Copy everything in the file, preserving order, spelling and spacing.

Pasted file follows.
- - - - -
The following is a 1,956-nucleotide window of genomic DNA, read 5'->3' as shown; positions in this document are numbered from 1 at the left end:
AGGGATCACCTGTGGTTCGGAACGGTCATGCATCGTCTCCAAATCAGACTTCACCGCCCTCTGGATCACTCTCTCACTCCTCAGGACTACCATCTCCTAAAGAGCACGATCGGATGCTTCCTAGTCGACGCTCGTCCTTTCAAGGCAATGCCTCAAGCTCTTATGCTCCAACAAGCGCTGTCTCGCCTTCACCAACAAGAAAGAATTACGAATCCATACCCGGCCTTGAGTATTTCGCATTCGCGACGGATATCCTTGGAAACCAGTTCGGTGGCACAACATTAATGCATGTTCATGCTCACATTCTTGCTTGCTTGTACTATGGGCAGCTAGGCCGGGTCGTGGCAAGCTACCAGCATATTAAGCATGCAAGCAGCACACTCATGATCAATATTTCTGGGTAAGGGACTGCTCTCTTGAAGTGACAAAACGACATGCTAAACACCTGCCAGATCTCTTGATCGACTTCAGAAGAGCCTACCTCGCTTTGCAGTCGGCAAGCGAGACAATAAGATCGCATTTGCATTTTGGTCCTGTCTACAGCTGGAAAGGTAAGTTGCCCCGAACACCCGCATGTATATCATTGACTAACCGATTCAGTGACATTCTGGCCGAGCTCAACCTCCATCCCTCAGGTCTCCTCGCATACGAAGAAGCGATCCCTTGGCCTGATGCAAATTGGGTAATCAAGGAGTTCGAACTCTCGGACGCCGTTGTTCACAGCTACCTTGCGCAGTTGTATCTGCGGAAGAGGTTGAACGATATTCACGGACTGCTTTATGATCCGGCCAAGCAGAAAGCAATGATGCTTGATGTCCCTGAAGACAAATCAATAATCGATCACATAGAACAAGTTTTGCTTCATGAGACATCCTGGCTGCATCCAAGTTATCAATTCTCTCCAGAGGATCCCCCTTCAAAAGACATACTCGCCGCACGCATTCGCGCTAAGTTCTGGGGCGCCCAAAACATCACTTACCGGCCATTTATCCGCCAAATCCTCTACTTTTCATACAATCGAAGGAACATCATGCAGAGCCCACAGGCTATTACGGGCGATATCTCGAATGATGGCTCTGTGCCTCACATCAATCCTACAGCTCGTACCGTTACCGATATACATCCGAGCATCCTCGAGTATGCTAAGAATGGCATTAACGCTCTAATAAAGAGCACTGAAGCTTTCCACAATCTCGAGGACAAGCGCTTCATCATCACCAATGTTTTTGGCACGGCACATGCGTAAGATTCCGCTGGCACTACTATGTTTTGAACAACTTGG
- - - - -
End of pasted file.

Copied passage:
The following is a 1,956-nucleotide window of genomic DNA, read 5'->3' as shown; positions in this document are numbered from 1 at the left end:
AGGGATCACCTGTGGTTCGGAACGGTCATGCATCGTCTCCAAATCAGACTTCACCGCCCTCTGGATCACTCTCTCACTCCTCAGGACTACCATCTCCTAAAGAGCACGATCGGATGCTTCCTAGTCGACGCTCGTCCTTTCAAGGCAATGCCTCAAGCTCTTATGCTCCAACAAGCGCTGTCTCGCCTTCACCAACAAGAAAGAATTACGAATCCATACCCGGCCTTGAGTATTTCGCATTCGCGACGGATATCCTTGGAAACCAGTTCGGTGGCACAACATTAATGCATGTTCATGCTCACATTCTTGCTTGCTTGTACTATGGGCAGCTAGGCCGGGTCGTGGCAAGCTACCAGCATATTAAGCATGCAAGCAGCACACTCATGATCAATATTTCTGGGTAAGGGACTGCTCTCTTGAAGTGACAAAACGACATGCTAAACACCTGCCAGATCTCTTGATCGACTTCAGAAGAGCCTACCTCGCTTTGCAGTCGGCAAGCGAGACAATAAGATCGCATTTGCATTTTGGTCCTGTCTACAGCTGGAAAGGTAAGTTGCCCCGAACACCCGCATGTATATCATTGACTAACCGATTCAGTGACATTCTGGCCGAGCTCAACCTCCATCCCTCAGGTCTCCTCGCATACGAAGAAGCGATCCCTTGGCCTGATGCAAATTGGGTAATCAAGGAGTTCGAACTCTCGGACGCCGTTGTTCACAGCTACCTTGCGCAGTTGTATCTGCGGAAGAGGTTGAACGATATTCACGGACTGCTTTATGATCCGGCCAAGCAGAAAGCAATGATGCTTGATGTCCCTGAAGACAAATCAATAATCGATCACATAGAACAAGTTTTGCTTCATGAGACATCCTGGCTGCATCCAAGTTATCAATTCTCTCCAGAGGATCCCCCTTCAAAAGACATACTCGCCGCACGCATTCGCGCTAAGTTCTGGGGCGCCCAAAACATCACTTACCGGCCATTTATCCGCCAAATCCTCTACTTTTCATACAATCGAAGGAACATCATGCAGAGCCCACAGGCTATTACGGGCGATATCTCGAATGATGGCTCTGTGCCTCACATCAATCCTACAGCTCGTACCGTTACCGATATACATCCGAGCATCCTCGAGTATGCTAAGAATGGCATTAACGCTCTAATAAAGAGCACTGAAGCTTTCCACAATCTCGAGGACAAGCGCTTCATCATCACCAATGTTTTTGGCACGGCACATGCGTAAGATTCCGCTGGCACTACTATGTTTTGAACAACTTGG